I gave up writing for Lent this year because I could no longer visualize a future. Determined to avoid the sorts of deadly thoughts of past times—and thankfully here I had a less problematic stomach than Keats did—I started reading. It wasn’t so much a journey through realms of gold as it was the process of laying down stepping stones towards a shore that may or may not be there at all.
The thing about an impasse is that it’s supposed to end at some point—the word implies that there is a passage, even if that passage only reveals itself as a blockage. Both Lent and, in its original use, quarantine, refer to periods of forty days. I thought that’s about how long I’d read for. But the time of giving things up has never really ended this year. Keats’s literal quarantine in Naples harbor was only about ten days, and we know that he wrote, and generated puns throughout. But Rome wasn’t really an end to that separation as an intensification of it—that “posthumous existence” where the future is both inevitable and unthinkable.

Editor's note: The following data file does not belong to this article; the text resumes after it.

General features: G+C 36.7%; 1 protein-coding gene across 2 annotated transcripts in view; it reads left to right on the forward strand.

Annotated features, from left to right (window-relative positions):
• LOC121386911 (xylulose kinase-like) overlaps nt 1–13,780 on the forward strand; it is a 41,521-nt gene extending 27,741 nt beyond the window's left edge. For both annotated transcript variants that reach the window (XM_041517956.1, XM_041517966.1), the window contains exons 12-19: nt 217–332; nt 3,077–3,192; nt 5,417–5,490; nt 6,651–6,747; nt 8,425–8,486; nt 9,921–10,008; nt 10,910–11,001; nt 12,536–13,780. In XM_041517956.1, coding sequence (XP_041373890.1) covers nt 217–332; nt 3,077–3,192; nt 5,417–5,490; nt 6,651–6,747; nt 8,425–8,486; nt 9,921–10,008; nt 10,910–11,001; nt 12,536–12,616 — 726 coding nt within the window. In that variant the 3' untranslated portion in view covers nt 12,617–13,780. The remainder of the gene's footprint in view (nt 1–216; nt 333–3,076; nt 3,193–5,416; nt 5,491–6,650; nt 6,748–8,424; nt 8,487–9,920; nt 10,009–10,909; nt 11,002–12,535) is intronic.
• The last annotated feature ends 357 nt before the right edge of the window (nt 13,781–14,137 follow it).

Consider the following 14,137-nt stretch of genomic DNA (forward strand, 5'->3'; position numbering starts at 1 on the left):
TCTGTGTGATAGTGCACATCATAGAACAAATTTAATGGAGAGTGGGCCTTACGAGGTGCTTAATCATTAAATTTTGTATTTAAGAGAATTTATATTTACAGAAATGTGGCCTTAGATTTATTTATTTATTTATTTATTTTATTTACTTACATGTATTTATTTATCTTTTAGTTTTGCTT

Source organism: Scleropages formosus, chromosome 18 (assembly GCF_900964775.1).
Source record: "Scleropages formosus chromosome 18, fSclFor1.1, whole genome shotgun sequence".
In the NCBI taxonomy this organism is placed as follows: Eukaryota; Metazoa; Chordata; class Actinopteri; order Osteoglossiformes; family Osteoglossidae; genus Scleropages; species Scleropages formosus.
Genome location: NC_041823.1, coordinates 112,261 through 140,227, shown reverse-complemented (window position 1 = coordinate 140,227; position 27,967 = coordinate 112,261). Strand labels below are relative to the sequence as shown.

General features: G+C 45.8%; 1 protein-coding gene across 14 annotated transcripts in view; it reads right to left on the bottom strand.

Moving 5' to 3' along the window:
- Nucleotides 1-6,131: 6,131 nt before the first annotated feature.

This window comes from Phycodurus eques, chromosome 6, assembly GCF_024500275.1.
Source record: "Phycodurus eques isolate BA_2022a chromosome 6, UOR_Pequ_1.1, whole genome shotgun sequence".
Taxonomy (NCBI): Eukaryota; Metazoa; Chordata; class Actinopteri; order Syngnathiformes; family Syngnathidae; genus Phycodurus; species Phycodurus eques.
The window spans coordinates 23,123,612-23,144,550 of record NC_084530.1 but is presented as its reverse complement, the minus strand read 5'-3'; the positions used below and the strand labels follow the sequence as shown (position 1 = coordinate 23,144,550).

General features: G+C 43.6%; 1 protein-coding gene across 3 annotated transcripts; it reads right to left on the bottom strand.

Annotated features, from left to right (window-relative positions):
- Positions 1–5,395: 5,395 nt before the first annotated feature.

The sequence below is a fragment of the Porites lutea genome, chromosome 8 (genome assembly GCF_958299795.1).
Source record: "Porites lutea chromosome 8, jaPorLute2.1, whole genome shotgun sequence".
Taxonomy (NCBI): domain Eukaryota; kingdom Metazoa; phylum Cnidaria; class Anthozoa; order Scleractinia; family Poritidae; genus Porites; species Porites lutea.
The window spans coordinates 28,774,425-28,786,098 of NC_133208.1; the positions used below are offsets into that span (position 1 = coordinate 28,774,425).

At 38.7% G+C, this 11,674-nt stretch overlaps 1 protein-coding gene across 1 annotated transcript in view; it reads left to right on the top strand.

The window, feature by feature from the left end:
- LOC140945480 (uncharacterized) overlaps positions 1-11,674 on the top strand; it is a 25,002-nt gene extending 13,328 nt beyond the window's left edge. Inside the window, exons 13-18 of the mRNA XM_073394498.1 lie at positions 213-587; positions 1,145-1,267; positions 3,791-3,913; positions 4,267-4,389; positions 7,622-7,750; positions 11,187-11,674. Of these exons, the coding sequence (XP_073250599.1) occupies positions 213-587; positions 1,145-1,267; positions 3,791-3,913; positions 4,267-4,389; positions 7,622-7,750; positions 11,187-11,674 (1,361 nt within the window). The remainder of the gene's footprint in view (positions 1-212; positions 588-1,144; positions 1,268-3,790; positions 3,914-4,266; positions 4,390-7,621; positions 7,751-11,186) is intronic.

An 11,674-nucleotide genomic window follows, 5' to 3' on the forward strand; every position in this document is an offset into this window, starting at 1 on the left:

As someone who literally wrote the book on suspension, I should probably have made peace with this by now. I can say that I’m on track to read about 150 books this year and it has taken me an inordinately long time to put these words on paper. It’s perpetually the 41st day of the thing that was supposed to end at 40; what can we do but follow Keats’s advice to bring our philosophy to bear? Thus far, the bicentenniality of it all has given us a convenient alibi for our resistance to the rule of the official letter. The spacing of distance and absence is also what allows thought to breathe.